Is Carotid Endarterectomy High-Risk Surgery?

Reviewed on 3/28/2022
Is Carotid Endarterectomy High-Risk Surgery
Carotid endarterectomy is a medium- to high-risk surgery, with fatality rates ranging from 0.5%-9%. However, it is considered a safe treatment option even for high-risk patients

Carotid endarterectomy is a medium- to high-risk surgery, with fatality rates ranging from 0.5%-9%. Most procedures that have a major impact on blood vessels and circulation and hemodynamics carry more risk. 

However, carotid endarterectomy is considered a safe treatment option even for high-risk patients, such as those who are over 80 years of age with comorbid diseases.

What is carotid endarterectomy?

Carotid endarterectomy involves the surgical removal of plaque from the carotid arteries and is used to treat carotid artery diseases. 

Located on either side of the neck, carotid arteries transfer oxygen-rich blood to the brain and face. When they do not function properly, plaque made up of fat, calcium, and cholesterol compounds are deposited on the carotid artery walls and restrict blood flow through the artery. Narrowing of the arteries is referred to as stenosis.

In some cases, plaque can break loose and travel to other small arteries in the body. If an embolism occurs, it can completely cut off the blood supply to the brain and cause stroke.

During carotid endarterectomy, plaque buildup in the arteries is removed to restore normal blood flow to the brain. 

Carotid endarterectomy is recommended in cases where patients have suffered from a stroke, a transient ischemic attack, or a blockage in the carotid artery that is severe but not complete.

How is a carotid endarterectomy performed?

Before the surgery

Tests may be ordered to procure a clearer picture of the arteries:

  • Carotid ultrasound (sound waves that create an image of the artery and assess blood flow)
  • Carotid angiography (invasive X-rays that use dyes to highlight the artery and make blockages visible)
  • Computed tomography angiography (uses dyes to create a three-dimensional picture of the artery using dyes)
  • Magnetic resonance angiography (X-rays and magnetic waves that create a clear picture of the arteries)

Before surgery, the patient is advised to stop taking certain medications including herbal supplements or nonsteroidal anti-inflammatory drugs. Tobacco products should also be stopped.

During the surgery

Carotid endarterectomy takes several hours to perform and is done under general or local anesthesia. Typically, local anesthesia is administered when the surgeon wants to check how the brain responds during the procedure. Below are the steps of the procedure:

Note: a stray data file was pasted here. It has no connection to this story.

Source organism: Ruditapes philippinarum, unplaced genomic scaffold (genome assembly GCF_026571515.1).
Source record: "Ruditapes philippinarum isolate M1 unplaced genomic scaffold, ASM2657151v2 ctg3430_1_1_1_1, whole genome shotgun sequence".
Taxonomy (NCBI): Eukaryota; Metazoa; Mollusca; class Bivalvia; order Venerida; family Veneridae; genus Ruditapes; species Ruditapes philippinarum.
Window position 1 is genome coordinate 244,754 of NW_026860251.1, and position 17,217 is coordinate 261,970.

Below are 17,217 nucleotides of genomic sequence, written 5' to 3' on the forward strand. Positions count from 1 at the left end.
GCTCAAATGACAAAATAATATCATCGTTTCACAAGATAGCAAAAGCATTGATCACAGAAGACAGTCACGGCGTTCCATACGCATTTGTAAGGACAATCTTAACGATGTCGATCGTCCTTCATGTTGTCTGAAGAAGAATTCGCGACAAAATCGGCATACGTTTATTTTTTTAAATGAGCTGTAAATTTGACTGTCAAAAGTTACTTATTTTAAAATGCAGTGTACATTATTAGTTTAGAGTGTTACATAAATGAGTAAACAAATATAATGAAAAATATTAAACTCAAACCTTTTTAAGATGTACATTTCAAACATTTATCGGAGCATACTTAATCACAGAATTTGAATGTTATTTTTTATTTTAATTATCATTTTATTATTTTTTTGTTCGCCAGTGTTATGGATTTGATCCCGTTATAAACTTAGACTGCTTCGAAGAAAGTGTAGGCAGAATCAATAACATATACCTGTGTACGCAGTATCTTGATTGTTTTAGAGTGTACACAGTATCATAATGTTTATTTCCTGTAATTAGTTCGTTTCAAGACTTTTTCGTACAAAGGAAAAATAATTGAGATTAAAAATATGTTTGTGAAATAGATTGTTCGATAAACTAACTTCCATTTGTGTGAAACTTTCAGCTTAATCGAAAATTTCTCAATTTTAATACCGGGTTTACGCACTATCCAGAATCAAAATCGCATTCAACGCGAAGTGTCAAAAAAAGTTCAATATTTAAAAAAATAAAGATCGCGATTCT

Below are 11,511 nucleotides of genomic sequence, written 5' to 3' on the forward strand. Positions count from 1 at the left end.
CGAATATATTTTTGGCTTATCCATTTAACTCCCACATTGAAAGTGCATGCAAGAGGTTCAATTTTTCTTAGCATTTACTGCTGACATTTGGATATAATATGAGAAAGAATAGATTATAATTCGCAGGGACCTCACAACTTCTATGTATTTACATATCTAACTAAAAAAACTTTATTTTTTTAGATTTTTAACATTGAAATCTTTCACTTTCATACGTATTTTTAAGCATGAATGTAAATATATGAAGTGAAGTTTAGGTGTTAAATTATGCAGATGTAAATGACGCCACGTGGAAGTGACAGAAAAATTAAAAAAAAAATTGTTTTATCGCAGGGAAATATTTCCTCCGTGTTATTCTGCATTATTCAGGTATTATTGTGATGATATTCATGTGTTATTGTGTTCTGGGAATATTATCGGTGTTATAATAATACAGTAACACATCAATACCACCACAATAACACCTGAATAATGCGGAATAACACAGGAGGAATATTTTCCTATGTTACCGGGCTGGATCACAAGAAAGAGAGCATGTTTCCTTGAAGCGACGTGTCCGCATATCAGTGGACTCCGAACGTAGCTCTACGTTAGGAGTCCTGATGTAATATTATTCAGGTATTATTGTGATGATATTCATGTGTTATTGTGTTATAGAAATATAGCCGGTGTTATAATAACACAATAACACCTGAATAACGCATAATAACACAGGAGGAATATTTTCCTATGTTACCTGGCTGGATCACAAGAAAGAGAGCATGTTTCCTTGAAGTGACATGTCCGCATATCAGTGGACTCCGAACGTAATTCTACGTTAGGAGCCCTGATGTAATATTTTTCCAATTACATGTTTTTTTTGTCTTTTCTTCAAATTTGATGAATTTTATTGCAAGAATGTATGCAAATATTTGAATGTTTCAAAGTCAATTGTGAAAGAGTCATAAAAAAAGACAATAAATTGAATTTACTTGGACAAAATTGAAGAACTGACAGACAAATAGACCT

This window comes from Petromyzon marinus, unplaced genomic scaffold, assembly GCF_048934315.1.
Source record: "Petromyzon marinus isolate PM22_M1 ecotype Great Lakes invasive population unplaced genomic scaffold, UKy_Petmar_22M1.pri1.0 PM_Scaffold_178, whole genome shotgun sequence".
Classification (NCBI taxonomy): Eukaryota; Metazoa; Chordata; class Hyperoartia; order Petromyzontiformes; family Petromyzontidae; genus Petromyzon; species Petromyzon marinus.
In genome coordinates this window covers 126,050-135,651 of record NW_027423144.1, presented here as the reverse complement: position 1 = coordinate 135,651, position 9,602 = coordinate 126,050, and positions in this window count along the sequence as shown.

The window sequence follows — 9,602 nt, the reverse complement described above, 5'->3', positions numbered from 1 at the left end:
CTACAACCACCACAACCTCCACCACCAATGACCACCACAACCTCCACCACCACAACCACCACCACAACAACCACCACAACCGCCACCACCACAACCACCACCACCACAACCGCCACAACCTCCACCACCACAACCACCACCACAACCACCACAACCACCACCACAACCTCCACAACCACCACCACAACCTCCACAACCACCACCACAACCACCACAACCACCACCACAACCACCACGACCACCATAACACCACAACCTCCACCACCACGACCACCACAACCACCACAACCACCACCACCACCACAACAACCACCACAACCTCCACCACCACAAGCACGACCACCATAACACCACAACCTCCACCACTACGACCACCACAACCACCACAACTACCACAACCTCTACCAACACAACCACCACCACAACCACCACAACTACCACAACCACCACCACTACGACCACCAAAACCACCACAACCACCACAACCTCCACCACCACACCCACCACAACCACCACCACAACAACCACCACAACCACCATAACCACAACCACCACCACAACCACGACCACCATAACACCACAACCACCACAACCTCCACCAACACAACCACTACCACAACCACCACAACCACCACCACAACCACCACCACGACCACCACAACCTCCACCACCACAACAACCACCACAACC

• A 4-inch incision is made in the neck at the site of the blockage.
  • Using a tiny tube, blood flow around the blockage is temporarily rerouted, and the area may be narrowed and isolated as well.
  • The plaque is carefully removed, fluid is drained, and the artery is stitched and unclamped.
  • A patch is used to widen the artery and to prevent narrowing of the artery in the future.
  • Blood flow to the brain is restored.

Patients can discuss with their surgeon regarding different patch materials to be used. For example, the saphenous vein can be used as a patch. In such cases, another incision is made in the leg. A bovine pericardial patch that comes from the lining of a cow's heart can be used as a patch as well. In some cases, synthetic materials are used as patches, although this increases short-term or long-term infection risks.

After the surgery

Patients must stay in the hospital overnight and are monitored for blood flow and potential complications. 

After surgery, the patient may experience numbness, swelling, bruising, or difficulty swallowing in the part of the neck where surgery was done. Patients are advised to avoid strenuous physical activities for 2-3 weeks. 


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What are the risks of carotid endarterectomy surgery?

Although carotid endarterectomy is generally considered safe, it carries some risks and in extreme cases can result in death (0.6%-9.6% of cases). Underlying health conditions such as diabetes, high blood pressure, and other heart conditions can complicate the recovery period.

Other potential complications of carotid endarterectomy include:

What is the aftercare for carotid endarterectomy?

After surgery, measures should be taken to keep the incision area clean and dry. During follow-up visits, the stitches are removed. If adhesive strips were used, the strips fall off on their own within a few days.

Patients are typically recommended to eat a healthy diet that is low in fat and cholesterol. If the any of the following symptoms are observed, medical care should be sought immediately:

  • Loss of sensation, tingling, or weakness in one side of the body
  • Blurred or double vision
  • Slurred speech or difficulty speaking
  • Difficulty breathing
  • Severe headache
  • Increased pain and swelling at the incision site
  • Redness 
  • Fever

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Boules TN, Proctor MC, Aref A, Upchurch GR Jr, Stanley JC, Henke PK. Carotid endarterectomy remains the standard of care, even in high-risk surgical patients. Ann Surg. 2005;241(2):356-363.

DaCosta M, Tadi P, Surowiec SM. Carotid Endarterectomy. [Updated 2021 Sep 29]. In: StatPearls [Internet]. Treasure Island (FL): StatPearls Publishing; 2022. UCLA Health. Risk Stratification.

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